Buzzard (2014)

By Robert Koehler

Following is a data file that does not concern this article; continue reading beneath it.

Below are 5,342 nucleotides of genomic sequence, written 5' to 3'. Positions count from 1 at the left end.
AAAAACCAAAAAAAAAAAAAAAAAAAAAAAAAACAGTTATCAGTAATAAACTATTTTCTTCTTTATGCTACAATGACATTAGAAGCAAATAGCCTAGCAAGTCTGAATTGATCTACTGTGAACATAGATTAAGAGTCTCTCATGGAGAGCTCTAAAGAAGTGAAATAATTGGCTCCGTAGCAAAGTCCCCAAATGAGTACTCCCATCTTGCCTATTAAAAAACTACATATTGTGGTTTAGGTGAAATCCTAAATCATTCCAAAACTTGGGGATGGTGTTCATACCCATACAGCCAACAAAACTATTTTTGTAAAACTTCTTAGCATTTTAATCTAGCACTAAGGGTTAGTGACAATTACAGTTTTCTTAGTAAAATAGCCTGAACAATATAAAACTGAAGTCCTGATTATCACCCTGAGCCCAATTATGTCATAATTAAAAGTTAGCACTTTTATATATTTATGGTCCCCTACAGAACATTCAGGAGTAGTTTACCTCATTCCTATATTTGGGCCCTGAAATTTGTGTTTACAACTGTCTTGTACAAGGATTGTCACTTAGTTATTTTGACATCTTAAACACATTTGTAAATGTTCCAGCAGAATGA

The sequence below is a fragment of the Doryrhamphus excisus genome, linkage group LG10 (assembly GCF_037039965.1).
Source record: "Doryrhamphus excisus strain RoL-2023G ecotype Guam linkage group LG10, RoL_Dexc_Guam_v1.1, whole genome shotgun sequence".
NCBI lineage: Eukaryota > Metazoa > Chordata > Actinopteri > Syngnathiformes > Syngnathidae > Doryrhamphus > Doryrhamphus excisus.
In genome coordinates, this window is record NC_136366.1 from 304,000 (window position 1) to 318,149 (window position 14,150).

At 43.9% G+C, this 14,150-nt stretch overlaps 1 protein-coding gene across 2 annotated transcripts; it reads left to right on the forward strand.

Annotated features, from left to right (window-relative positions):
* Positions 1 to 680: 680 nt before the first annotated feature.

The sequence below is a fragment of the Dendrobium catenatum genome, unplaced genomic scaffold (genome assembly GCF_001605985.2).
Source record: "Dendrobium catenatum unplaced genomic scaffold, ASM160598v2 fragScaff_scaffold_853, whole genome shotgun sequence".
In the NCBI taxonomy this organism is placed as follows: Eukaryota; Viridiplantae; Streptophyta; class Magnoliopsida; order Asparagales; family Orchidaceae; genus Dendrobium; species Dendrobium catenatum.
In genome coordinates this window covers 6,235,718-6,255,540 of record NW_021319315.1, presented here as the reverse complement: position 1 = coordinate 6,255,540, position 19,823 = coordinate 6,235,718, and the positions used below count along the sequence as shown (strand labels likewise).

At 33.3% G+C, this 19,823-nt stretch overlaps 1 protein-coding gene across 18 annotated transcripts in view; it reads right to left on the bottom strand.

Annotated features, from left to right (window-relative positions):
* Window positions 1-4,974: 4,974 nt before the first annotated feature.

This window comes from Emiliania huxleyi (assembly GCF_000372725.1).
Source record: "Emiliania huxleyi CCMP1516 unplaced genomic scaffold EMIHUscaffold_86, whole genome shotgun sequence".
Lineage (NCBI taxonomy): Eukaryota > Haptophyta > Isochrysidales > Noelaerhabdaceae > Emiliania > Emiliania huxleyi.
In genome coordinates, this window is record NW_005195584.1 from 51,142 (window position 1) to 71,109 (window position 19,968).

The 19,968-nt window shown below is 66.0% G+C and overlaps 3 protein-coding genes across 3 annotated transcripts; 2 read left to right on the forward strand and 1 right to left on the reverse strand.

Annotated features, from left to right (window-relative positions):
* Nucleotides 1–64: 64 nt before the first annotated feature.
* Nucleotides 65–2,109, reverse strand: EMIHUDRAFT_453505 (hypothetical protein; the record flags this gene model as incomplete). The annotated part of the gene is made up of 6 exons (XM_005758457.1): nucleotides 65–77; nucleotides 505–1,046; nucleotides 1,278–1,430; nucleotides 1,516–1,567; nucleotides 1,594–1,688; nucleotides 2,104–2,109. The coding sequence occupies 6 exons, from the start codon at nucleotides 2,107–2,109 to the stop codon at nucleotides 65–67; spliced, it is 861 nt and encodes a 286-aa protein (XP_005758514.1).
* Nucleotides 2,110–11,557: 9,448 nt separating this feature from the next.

Marty Jackitansky, a rather foul human being whom you can’t take your eyes off of in writer-director Joel Potrykus’ Buzzard—by many millions of miles the best movie yet screened at South by Southwest—is a feral, degenerated form of the classic grifter of the 1930s. He temps at a bank office, but can barely tolerate anyone around except fellow office staffer Derek (an amusing Potrykus) and finds innumerable ways to make petty cash by bilking people, or just by getting over, like grabbing equipment he’s ordered for the office and returning it to an electronics store for cash. Once he gets the terrible idea of signing over bank customers’ checks to his own name, Marty’s track is relentlessly downward, a course that traces from corporate America to homeless in Detroit until the final shot (worthy of a long post-screening discussion), a metaphysical transference of sorts. Potrykus casts his regular go-to “star,” Joshua Burge, from the first (the 2010 short Coyote) and second (the debut 2012 feature, Ape) pieces of his Animal trilogy, and by this point, the director and actor have developed a electrifying collaboration that recalls Lindsay Anderson (If… and O Lucky Man!) and Stanley Kubrick (A Clockwork Orange) allowing young Malcolm McDowell to let his id to run free. The connection is explicit: There’s a late sequence in Buzzard, an extended take of Burge’s bug-eyed Marty consuming a hotel room service plate of spaghetti, that deliberately quotes McDowell’s Clockwork spaghetti scene with Patrick McGee and the hospital finale. Buzzard is in fact a salad of cinephilia; the penultimate scene, an astonishing travelling shot following Marty running down a Detroit street, just as deliberately quotes from Leos Carax’s Mauvais Sang. There’s not only the line from McDowell here; Burge can easily be viewed as Denis Lavant to Potrykus’ Carax, and more than in Ape, the expression of young male animality, stemming from unresolved anger and self-hatred, reaches the level of dance and unexpected ecstasy, perhaps even transcendence.